Starting a Sorcerer
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- A Sorcerer learns spells instinctively, unlike a wizard that learns by studying.
- A Sorcerer's spells are powered by his/her Charisma and can require components to be cast.
Also, keep in mind that Sorcerers can cast Repair spells, healing Warforged characters without the penalty imposed on Cure spells. The Sorcerer has a very limited selection of simple weapons, and usually only wears cloth armour. Heavier armour incurs a chance of arcane spell failure. These factors typically force the Sorcerer out of melee to the back row, contributing to battle with their ranged spells and/or bow/crossbow. Well that's the official line. In reality, a DDO sorcerer should be a walking array of firepower (or acid/ice/electricpower as you so choose) that will overwhelm all who oppose you. Back row or not, the shear amount of death you are dealing will cause the mobs to agro on you fast and concentrate fire on you. To deal with this you should:
- Kill them before they can attack/significantly damage you. This is the sorcerer's preferred method.
- CC them while you kill them. Typically wizards are much better at CC, but sorcerers have a few spells (such as sonic blase and greater shout) that are evocation spells (the school sorcerers most often specialize in). Focusing in enchantment spells also works wonders in keeping the mobs off of you while you fight.
- If all else fails, have resistances and immunities to live long enough to finish the fight. Spells like blur and displacement help, and careful selection of items that make you more durable (the belt of health that gives +5 hit points from the Storehouse's Secret is an obvious one).
- Note that the difficulties with armor only occur when you are casting a spell. One favorite tactic is to cast firewall, then equip a tower shield (no proficiency needed if you aren't attacking while using it) and blocking with it.
Your Charisma fuels your spells. It dictates how strong your spells are (their DC, or Difficulty Check) and how many bonus Spell Points (SP) you get. There is no obvious choice for your sorcerer. Human is possibly the best starting point as they get the Human Adaptability enhancement to add to their Charisma. Warforged is popular choices since can self-heal with repair spells but suffer lower Charisma. Dwarves and Elves have no real benefits for a sorcerer.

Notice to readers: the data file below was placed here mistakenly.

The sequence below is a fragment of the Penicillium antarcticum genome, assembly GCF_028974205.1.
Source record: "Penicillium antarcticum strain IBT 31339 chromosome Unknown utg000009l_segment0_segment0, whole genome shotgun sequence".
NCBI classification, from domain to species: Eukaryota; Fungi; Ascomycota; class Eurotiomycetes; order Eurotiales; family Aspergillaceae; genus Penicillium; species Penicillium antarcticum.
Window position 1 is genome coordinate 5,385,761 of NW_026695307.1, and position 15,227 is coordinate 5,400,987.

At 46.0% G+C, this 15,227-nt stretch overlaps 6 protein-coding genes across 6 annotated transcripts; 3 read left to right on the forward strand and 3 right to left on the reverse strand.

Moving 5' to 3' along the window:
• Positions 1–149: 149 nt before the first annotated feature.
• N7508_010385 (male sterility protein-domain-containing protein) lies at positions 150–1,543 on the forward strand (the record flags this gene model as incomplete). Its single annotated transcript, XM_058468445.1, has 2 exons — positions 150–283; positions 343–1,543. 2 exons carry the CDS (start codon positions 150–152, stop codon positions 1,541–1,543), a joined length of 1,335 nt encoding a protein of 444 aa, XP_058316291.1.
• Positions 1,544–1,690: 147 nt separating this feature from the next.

Once you have a character with 400 points of Favor, you can create a Drow. Drow get a bonus to Charisma allowing them to start with a score of 20, and increase it via enhancements to 22. No other class can match that (although humans can hit it temporarily via power boosts, and take a bonus feat that powers the DC up permanently as well). The intelligence bonus helps them match humans in skill points as well. The constitution penalty is notable, but can be worked around. Warforged largely remain more powerful for heroic play (levels<20), but eventually drow and humans can heal themselves via epic powers+twists.
Another tip: 1 point in tumble at level 1 helps you tumble out of the way of ray spells. This has an added benefit of slightly reducing your damage from falls. Additionally, adding 1 point of perform unlocks perform bonuses to be added to sonic spellpower (while you are unlikely to afford any more points in perform, you will add charisma points and perform item bonus (if any, seems unlikely) to sonic spellpower).
- Strength is a tertiary stat for sorcerers. Many players prefer at least a 10 here as certain strength sapping effects, like Ray of Enfeeblement, Ray of Exhaustion, can leave you helpless and unable to cast spells.
- Dexterity helps a Sorcerer to avoid being hit in melee combat by any of the many enemies who may become enraged by your damaging spells and charge past the melee combatants to attack you. It also helps to protect you from becoming helpless from Ability Damaged to Dexterity. The Armor Class bonus from Dexterity soon becomes irrelevant as you tackle higher level monsters, but the bonus to Reflex Save is considered by some to be valuable.
- Constitution is always helpful for any character. More Constitution equates to more hit points, and a higher Fortitude save. Constitution should (nearly always) be your second highest stat and in sorcerers should be no lower than 16 (except on elves and drow where 14 is the best they can do).
- Intelligence affects a sorcerer's skill points. Higher Intelligence allows more skills to be boosted. Sorcerers should max spellcraft and if Warforged/Bladeforged repair. Use magic device is nearly as important. Note that once you have your needed skills, adding more intelligence is an expensive way to get them, and should only be done if you can't improve constitution at all.
- Wisdom affects a sorcerer's Spot skill and his Will save. Higher is better, but very few sorcerers have a Wisdom score higher than 8. Will Save can be greatly increased by taking the Force of Personality feat.